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10th European Congress of Clinical Microbiology and Infectious Diseases

28-31 May, 2000, Stockholm, Sweden
Poster # P233:10/4

Differentiation of SHV-Type b-lactamases
by REF-SSCP Analysis of
Entire blaSHV Gene Sequence

Institute of Antimicrobial Chemotherapy, Smolensk, Russia

The PDF format poster (1.37 mb)


The SHV-type b-lactamases are often found in Enterobacteriaceae species and are almost ubiquitous in strains of Klebsiella pneumoniae. SHV-1 is the commonest enzyme that confers resistance to anti-gram-negative-bacterium penicillins and narrow-spectrum cephalosporins in klebsiellae. Other members of the SHV-family are mostly distinguished by their extended substrate specificity that include newer cephalosporins and monobactams. The detection and differentiation of SHV extended-spectrum b-lactamases (SHV-ESBLs) produced by clinical isolates is, therefore, an important issue of epidemiologic surveys.

Although, isoelectric focusing (IEF) has become traditional for characterisation of b-lactamases, this approach can not distinguish between SHV-1 and several SHV-ESBLs, including SHV-2, SHV-6 and SHV-7, since these enzymes have the same isoelectric point (pI 7.6). More recently two PCR-based techniques have been applied for rapid genetic characterisation of SHV b-lactamases. The method of restriction endonuclease fingerprinting (REF) with Nhe I (reffered to as PCR/Nhe I test) allows for detection of single mutation Gly238 Ser known to distinguish the majority of SHV-ESBLs from SHV-1 (Nuesch-Inderbinen MT, et al. (1996) Eur J Clin Microbiol Infect Dis, 15, 399-401). The single-strand conformational polymorphism (SSCP) technique permits the detection of different mutations in SHV-variants but has been used for only a fragment of the gene (M'Zali FH, et al. (1996) J Antimicrob Chemother, 37:4, 797-802). We have combined two approaches to develop a REF-SSCP method for analysis of entire blaSHV gene sequence.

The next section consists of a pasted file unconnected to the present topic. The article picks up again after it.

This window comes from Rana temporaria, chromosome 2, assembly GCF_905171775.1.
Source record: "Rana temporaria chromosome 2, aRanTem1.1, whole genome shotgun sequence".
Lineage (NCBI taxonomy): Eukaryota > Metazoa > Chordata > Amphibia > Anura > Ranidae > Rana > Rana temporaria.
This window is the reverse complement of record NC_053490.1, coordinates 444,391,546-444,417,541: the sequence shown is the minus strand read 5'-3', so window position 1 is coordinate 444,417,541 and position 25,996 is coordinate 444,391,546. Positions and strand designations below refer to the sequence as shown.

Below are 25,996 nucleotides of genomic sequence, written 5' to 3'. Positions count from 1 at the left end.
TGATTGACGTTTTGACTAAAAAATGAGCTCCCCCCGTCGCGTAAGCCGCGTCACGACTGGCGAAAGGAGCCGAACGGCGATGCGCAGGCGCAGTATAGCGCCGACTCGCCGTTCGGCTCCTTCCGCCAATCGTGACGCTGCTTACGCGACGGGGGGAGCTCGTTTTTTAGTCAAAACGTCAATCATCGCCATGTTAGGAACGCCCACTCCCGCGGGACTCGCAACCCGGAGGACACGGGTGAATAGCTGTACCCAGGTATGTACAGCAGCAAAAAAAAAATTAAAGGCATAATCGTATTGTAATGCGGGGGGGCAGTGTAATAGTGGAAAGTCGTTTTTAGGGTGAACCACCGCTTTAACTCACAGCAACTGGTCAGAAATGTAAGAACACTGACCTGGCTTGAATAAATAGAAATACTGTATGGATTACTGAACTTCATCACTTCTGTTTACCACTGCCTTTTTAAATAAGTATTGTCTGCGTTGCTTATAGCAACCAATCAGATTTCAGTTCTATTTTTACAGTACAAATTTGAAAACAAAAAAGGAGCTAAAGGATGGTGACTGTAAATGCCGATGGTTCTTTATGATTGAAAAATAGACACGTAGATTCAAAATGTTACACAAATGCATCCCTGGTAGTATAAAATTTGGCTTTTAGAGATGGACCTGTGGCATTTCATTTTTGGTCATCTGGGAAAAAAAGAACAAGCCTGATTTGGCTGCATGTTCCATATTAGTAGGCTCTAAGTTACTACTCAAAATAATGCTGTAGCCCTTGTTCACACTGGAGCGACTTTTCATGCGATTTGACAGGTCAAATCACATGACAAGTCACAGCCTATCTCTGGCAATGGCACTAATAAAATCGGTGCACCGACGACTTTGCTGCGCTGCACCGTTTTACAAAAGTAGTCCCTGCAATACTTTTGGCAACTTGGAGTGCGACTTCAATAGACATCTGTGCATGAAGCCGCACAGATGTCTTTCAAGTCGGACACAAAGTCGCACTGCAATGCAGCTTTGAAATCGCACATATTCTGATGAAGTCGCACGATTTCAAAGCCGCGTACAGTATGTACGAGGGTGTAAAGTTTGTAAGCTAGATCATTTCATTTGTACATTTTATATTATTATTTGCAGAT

Bacterial strains: The six strains carrying the reference blaSHV genes were: E.coli J53 (R1010) encoding SHV-1, E.coli J53 (pMG229) encoding SHV-2, E.coli J53 (pUD18) encoding SHV-3, E.coli J53 (pUD21) encoding SHV-4, E.coli J53 (pAFF2) encoding SHV-5 and E.coli J53 producing SHV-6. Clinical strains of K.pneumoniae (39SRH, 41SRH, 85SRH, 87SRH, 98SRH, 101SRH) isolated from ICU patients at the Smolensk Regional Hospital over the period of two years, and expressing a phenotype of resistance consistent with an ESBL-production were also used in this study.

Amplification by PCR: Bacterial strains were grown overnight on MacConkey agar at 35oC. The DNA was extracted using the InstaGene matrix (BioRad, USA) in accordance with manufacturer’s recommendations. A pair of primers (5’-GCC CGG GTT ATT CTT ATT TGT CGC-3’ and 5’-TCT TTC CGA TGC CGC CGC CAG TCA-3’), previously described by M.T. Nuesch-Inderbinen et al., was used to amplify a 1016-bp fragment that covers the entire blaSHV gene sequence. The PCR was set up in Ready-To-Go PCR Bead format (Amersham Pharmacia Biotech, USA) providing the following composition of reaction mixture: 10mM Tris-HCl (pH 9.0), 50mM KCl, 1.5mM MgCl2 , 200µM of each dNTP and 1.5U of Taq-polymerase after addition of primers (12.5 pmoles each), 10µl of template DNA and water to a final volume of 25µl. The amplification was carried out in PTC-200 thermocycler (MJ Research, USA) with initial denaturation step at 94oC for 2 min followed by 30 cycles of denaturation at 94oC for 30 sec, annealing at 69oC for 30 sec and elongation at 72oC for 45 sec. The final elongation step was extended to 3 min at 72oC.

REF-SSCP analysis: Eight microliters of the amplification product was simultaneously digested with 3 U BsaO I and 3 U Nhe I restriction endonucleases (Promega, USA) in a Multi-Core Buffer (25mM Tris acetate (pH 7.8), 100mM KCl, 10mM magnesium acetate and 1mM DTT) for 2 h at 37oC and 1 h at 50oC.

The digested amplicon was then denatured to yield single-stranded (ss) DNA fragments by mixing 2µl of digestion product with a double volume of denaturing solution (98% formamide, 2% glycerol, 0.05% bromphenol blue, 5M urea and 10mM EDTA ). The mixture was then heated at 98oC for 10-min and rapidly cooled down to 0oC in a thermocycler. The ssDNA fragments were separated on a PhastSystem (Pharmacia Biotech, Sweden) using a PhastGels homogeneous 12.5 and Native Buffer Strips. The program had three steps as follows: